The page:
A compassionate heart, not one of stone. A heart that can look at our fellow human and know that he or she is loved by God. Good or bad, with or without pain, we all need to carry the weight and pains of this world. However, if given this burden to bear, we don't have to like it. However, what we do need to understand is that God is right there, walking beside you, holding you up when you and others can't.. Reply

Geneva Lewis California July 12, 2017

So true and so beautifully stated. Thank you. Reply

Shoshana Jerusalem July 12, 2017

Thank you for a well reasoned article. Maybe the lady meant ...I would be a mess...couldn't handle as well as you...so calm, trusting hashem... Reply

Raymond Bastarache NB Canada July 11, 2017

Time and chance for all...I am not exempted...Job said:' Man that is born of woman is of few days and full of trouble" My prayer ? '' Lead me to the Rock that is higher than I '.... My times are in His Hand.....a present help in time of need...He is my Comforter.....Prince of peace...How can I live without Him? Yes, people closest to you, can say hurtful things......forgive as they forgave you....remember we are human, we've.... all said (perhaps, not thinking) negative things? there is only One Perfect?............our precious Redeemer. Shalom. Reply

Devorah Mei Snidecor Israel July 11, 2017

BH
Wow - what a blunder this article is! Are you trying to give guilt feelings to those who are confused? The big problem in this generation, specially the American one, is the abolishment of PRIVACY. - everything is open. In my time, if someone had "cancer" it was kept inside the close family and not discussed as a "gift or a blessing" from Hashem. I'm sorry for those suffering from whatever - BUT I feel superior to a rasha, and thanks Kadosh Baruch Hu for His protections, for His given binna to differentiate between holy and mundane, and for the sensitivity to understand His guiding ways in my daily life..
Nevertheless I pray the rasha would merit to be save.
Exile is OVER....if you come to Israel you will see with your own eyes....we are in the time of Geula - Israel is blossoming in every area - financial, religious, in science - just name it.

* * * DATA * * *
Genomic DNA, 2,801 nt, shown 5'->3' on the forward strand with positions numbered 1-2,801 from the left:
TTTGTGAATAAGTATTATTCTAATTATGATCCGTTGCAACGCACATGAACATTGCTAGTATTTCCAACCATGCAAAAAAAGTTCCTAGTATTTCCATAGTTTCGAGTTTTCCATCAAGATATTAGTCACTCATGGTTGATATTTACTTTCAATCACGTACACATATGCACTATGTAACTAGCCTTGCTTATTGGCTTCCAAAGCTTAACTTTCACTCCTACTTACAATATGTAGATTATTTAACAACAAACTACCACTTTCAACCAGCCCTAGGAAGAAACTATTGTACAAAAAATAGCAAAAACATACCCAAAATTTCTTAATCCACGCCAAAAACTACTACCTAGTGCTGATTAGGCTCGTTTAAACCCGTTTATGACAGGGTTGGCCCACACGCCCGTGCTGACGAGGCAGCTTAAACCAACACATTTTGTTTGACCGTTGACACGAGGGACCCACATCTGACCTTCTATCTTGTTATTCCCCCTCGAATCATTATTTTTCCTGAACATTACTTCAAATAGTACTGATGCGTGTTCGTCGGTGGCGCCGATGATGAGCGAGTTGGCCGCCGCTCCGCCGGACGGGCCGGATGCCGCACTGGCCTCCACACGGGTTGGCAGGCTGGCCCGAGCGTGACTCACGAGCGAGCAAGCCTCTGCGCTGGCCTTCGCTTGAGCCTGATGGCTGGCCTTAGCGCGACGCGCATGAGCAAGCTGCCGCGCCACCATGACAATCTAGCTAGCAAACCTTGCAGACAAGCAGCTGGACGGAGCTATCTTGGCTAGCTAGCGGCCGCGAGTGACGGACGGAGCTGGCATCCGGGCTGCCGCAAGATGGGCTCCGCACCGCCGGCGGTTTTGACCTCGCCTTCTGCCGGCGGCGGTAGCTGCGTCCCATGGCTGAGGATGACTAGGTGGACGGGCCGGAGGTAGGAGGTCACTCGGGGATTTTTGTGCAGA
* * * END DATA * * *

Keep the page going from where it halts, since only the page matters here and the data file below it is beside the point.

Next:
Time to leave the Galut and experience the physical and spiritual connection with our Holy Land. HAMAVDIL is the key word. Reply

Rose Canada July 11, 2017
in response to Devorah Mei Snidecor:

And yet , the previouly persecuted never learned the lesson of not persecuting other! Reply

joan pollack Harrow london UK July 11, 2017

we must love ourselves before we can love others and not sacrifice ourselves for principles we do no uphold for ourselves. Everyone has their own capabilities and reserves. Reply

Often we need a break from our daily routine. A pause from life to help us appreciate life.

A little pat on the back to let us know when we're on track. A word of encouragement to help us through those bleak moments and difficult days.

Sometimes, we just yearn for some friendship and camaraderie, someone to share our heart with. And sometimes we need a little direction from someone who's been there.

So, take a short pause from the busyness of your day and join Chana Weisberg for a cup of coffee.

Chana Weisberg is the author of Tending the Garden: The Unique Gifts of the Jewish Woman and four other books. Weisberg is a noted educator and columnist and lectures worldwide on issues relating to women, faith, relationships and the Jewish soul.